How do you track the relationship between your website and sales in your 'bricks and mortar' business?
There are a number of ways of tracking how your customers use your website. Even where the visitors are not specifically buying online, but contacting you or coming to your store. The method that works for you will depend on your business and how much you want to spend to gather information.
Too many business sites rely on simple devices like 'hit counters' for their website analytics. These vary in relevance from almost useless to completely useless. 'Hits' don't tell you anything about where the visitor was from, how long they spent on each page, or where they abandoned your website to go somewhere else. With the wide range of analytical tools available, drop the 'hit counter'.
Tracking visitor movement through your website can be done with a number of analytic tools. They range from Google Analytics, a free but powerful tool, to RobotReplay which lets you see every movement the visitor makes as they view your website. The amount of information you can gather about visitors to your website is incredible. And, in many cases this is enough. Just knowing the visitor spent over 30 seconds viewing your contact information or your price list may be enough for your business.
Any 'bricks and mortar' store has one huge advantage over a web only business - personal contact with the customer. A huge amount of information can be gathered during the sales process. With so many of us paying by credit card - knowing a person's name is almost automatic. However, look for other information gathering opportunities during the sale.
One thing that is often overlooked is simply asking your customer where they saw your product. Doing this at the time of sale should be part of your advertising data gathering. This works for all forms of advertising and is one way of helping you decide where to spend your advertising budget.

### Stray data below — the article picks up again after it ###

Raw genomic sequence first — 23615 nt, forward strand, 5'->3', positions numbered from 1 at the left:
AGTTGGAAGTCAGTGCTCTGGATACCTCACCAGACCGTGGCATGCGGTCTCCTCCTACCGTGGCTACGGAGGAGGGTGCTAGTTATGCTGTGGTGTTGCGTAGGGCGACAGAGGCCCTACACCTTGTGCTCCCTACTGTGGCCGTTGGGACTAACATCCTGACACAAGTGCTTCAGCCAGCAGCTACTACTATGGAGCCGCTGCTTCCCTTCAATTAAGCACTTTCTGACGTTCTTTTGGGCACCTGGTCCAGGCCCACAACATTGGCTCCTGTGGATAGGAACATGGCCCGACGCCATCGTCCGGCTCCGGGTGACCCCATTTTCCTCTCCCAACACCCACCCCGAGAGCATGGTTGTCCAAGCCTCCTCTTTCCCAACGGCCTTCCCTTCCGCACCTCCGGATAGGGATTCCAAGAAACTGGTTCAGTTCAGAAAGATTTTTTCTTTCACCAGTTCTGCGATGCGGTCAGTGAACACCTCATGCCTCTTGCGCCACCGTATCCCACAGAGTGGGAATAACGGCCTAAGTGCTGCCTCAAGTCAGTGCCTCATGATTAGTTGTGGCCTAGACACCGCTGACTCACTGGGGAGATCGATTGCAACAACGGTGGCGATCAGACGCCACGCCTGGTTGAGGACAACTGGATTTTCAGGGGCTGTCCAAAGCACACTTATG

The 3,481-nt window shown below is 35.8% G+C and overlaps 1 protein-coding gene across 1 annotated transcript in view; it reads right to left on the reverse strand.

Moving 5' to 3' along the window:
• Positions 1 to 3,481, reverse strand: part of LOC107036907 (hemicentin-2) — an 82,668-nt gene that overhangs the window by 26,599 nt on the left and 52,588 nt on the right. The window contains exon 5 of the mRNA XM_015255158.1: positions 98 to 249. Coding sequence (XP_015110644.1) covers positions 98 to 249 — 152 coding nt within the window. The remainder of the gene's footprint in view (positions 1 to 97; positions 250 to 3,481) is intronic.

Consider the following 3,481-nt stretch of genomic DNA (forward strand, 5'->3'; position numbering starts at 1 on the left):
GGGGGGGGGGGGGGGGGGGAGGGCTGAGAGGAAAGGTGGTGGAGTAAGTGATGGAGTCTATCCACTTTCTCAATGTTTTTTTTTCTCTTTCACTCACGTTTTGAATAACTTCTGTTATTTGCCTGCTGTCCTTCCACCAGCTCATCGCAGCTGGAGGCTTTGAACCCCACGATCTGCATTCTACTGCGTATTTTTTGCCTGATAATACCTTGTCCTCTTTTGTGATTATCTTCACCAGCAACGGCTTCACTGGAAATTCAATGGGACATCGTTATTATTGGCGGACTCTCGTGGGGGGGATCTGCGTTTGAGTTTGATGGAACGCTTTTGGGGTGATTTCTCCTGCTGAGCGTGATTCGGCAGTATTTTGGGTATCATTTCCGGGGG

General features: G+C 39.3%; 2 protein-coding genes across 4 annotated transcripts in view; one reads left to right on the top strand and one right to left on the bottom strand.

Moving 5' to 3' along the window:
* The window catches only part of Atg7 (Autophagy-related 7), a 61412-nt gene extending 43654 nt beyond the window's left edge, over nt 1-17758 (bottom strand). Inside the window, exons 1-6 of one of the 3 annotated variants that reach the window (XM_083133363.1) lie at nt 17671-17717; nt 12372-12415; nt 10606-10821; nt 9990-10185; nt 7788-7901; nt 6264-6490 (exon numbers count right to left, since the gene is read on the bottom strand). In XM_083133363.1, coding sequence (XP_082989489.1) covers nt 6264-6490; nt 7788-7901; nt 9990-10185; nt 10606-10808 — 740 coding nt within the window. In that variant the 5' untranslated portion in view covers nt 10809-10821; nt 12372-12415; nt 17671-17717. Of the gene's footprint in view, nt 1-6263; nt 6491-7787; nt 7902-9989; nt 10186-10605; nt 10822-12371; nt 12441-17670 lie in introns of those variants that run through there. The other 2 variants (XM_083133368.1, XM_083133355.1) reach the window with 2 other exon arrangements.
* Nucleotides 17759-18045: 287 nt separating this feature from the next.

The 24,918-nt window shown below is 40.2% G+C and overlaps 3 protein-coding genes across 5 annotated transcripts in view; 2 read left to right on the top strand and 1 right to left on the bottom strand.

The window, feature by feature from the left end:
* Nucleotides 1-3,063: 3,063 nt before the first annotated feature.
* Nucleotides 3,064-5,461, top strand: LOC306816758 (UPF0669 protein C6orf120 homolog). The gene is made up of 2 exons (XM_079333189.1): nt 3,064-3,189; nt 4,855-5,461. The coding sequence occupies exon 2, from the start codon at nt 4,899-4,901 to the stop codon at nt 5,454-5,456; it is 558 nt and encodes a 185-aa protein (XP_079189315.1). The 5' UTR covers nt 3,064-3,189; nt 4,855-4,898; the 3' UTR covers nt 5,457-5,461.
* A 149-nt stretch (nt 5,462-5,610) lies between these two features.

For those wanting a bit more information - and willing to pay for it, get a second phone number and only advertise it on your website. Second numbers with a distinct ring are available for businesses with only one phone line. If you have two or more lines, arrange with your phone service provider to have a separate number for one of the lines and limit calls on that line to times when the other lines are in use. While not as accurate as having a completely unique number to advertise on the website, it is adequate in most cases.
Consider the same technique for your email addresses. For no extra charge you can setup unique email addresses for all your different forms of advertising. Or, if that is not possible, add a contact form to your website. Not only does this allow your visitor to easily contact you, information from forms can easily be entered into customer relationship managers (CRM) - allowing you to better track your customers.
Web coupons may be the ultimate weapon for businesses tracking the relationship between the website and in-store sales. Even small discounts or a bonus gift can be effective. Coupons are great promotional items. Even low cost coupons such as "Bring this coupon to our store for a free pen." will generate store traffic.
Offering online coupons not only lets you track the relationship between sales and your website, they also give you valuable links to your website. Many websites list stores with web coupons. And, while they not result in many sales, the link alone can increase your sites visibility to search engines.
Again, Google is one of the best free sources for adding an managing your online coupons. Others such as Coupon Builder offer management tools for your web coupons.
Tracking the relationship between in store sales and your website not only lets you budget your advertising more effectively, it helps identify and fix problem areas on your website resulting in even more sales.